At the State level we formed what we called “The Capitol Network” consisting mostly of gay legislative and gubernatorial staffers, agency personnel and lobbyists. We met secretly in my offices in the old Senator Hotel building and with the guidance of brilliant gay leaders like Stan Hadden, aide to Senate Pro Tem David Roberti, and others, we began to advise and support friendly legislators as they developed legislation to decriminalize our relationships and to weave a protective fabric around our community.

We promoted one of our own, Rand Martin, as the first openly gay lobbyist on behalf of our statewide objectives. And we formed CAP/PAC as the first LGBTQ political action committee in Sacramento which began working to elect LGBTQ people to elected office while making significant contributions to allies working on our behalf.

Locally, many of our men and women formed the “River City Democratic Club”, the precursor to today’s Stonewall Democratic Club. Those heroes of our political evolution set about to promote ordinances in Sacramento that would begin to provide the protections needed for our people to gradually start easing out of their (our)closets and asserting their rights. They became involved in the complicated business of re-districting that helped lead to the election of our first openly gay member of Sacramento’s City Council, Steve Hansen, who is now running to be our first openly gay Mayor.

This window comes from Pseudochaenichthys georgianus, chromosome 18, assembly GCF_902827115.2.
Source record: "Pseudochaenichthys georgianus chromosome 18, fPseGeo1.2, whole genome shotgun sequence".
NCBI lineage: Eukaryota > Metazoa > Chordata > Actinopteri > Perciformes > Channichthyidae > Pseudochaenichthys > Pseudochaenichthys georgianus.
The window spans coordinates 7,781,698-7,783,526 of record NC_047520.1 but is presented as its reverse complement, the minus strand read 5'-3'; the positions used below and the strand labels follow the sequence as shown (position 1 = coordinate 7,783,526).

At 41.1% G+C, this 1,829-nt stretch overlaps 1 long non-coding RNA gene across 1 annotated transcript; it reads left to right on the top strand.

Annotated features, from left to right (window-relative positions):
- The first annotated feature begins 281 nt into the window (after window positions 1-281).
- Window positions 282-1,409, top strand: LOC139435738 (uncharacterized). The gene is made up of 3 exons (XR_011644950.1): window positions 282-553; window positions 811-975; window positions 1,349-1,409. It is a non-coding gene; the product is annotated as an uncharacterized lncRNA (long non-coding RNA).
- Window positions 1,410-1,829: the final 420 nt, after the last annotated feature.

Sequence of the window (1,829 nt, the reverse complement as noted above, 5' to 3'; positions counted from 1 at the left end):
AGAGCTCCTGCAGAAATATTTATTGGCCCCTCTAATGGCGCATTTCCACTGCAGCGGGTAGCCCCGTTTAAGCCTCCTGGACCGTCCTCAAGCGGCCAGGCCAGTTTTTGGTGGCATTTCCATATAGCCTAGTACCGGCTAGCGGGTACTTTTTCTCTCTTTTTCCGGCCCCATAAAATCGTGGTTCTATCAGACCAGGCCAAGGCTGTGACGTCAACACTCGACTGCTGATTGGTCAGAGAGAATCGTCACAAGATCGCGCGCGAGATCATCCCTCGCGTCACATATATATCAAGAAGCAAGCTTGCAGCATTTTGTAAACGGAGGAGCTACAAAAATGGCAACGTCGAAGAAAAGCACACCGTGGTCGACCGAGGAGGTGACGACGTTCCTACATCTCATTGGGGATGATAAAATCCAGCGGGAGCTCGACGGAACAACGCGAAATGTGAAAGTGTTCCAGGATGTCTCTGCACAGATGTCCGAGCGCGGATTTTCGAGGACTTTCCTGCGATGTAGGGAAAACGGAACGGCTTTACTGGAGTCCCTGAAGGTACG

When HIV/AIDs appeared on the scene, with its almost overnight devastating impact on our community, our people and so many caring allies stepped forward and formed the “Sacramento AIDS Foundation” and “CARES”, promoting and funding care, services and research on behalf of our stricken, mostly young men.
One of our most politically savvy and capable local women, Laurie Mc bride, stepped forward and became the State’s first AIDS lobbyist for what was called “The Life Lobby”. Her service and impact will long be remembered by those of us who struggled to bring our community out of the shadows and into the fulness of our rights under the law.

I cite this history in brief, because once again, the barbarians are at the gates!